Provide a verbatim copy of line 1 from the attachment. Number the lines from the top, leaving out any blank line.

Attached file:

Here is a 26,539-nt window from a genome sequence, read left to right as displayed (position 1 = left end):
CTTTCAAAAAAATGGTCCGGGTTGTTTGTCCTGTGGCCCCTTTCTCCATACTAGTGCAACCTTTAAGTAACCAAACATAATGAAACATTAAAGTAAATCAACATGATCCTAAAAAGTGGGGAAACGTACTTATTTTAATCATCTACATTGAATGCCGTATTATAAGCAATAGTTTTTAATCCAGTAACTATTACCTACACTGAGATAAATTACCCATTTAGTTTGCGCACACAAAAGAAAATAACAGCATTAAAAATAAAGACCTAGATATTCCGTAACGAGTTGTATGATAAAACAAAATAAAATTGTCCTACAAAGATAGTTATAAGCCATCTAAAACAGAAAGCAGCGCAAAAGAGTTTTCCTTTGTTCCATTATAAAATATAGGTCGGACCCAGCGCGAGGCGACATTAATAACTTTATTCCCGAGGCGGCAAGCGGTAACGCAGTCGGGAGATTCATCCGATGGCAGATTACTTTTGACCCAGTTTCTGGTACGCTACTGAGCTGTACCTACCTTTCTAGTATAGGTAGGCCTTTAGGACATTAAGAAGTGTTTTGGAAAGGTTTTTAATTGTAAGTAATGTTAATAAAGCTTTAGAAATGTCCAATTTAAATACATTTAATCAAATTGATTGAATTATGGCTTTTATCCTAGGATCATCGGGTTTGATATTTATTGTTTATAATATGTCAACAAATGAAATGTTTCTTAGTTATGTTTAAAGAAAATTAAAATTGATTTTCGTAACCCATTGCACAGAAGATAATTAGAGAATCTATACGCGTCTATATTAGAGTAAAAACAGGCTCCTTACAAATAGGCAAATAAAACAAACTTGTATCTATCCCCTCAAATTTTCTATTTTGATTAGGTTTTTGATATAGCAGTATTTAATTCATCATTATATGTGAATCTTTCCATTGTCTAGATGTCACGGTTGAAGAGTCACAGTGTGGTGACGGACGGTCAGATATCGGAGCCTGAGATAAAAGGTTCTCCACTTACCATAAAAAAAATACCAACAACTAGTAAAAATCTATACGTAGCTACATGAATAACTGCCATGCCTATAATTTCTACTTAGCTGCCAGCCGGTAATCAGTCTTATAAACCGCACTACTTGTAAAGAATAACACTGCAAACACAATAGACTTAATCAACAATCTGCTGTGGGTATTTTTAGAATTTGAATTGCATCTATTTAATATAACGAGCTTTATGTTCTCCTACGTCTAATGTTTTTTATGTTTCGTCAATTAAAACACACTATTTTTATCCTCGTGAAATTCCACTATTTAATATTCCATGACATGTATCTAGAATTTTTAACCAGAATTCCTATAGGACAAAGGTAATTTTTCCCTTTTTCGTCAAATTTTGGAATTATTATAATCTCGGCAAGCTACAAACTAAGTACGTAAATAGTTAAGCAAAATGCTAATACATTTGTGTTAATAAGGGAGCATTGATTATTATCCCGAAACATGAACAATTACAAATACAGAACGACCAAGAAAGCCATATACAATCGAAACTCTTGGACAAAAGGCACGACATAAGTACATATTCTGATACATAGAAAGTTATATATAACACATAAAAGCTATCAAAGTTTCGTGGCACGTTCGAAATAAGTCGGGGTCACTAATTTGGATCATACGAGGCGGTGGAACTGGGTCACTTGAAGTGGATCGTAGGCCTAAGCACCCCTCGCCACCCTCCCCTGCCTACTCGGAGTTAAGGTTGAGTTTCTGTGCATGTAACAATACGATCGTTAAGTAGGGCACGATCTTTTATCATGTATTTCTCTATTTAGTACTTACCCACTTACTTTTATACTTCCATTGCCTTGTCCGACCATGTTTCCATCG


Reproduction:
Here is a 26,539-nt window from a genome sequence, read left to right as displayed (position 1 = left end):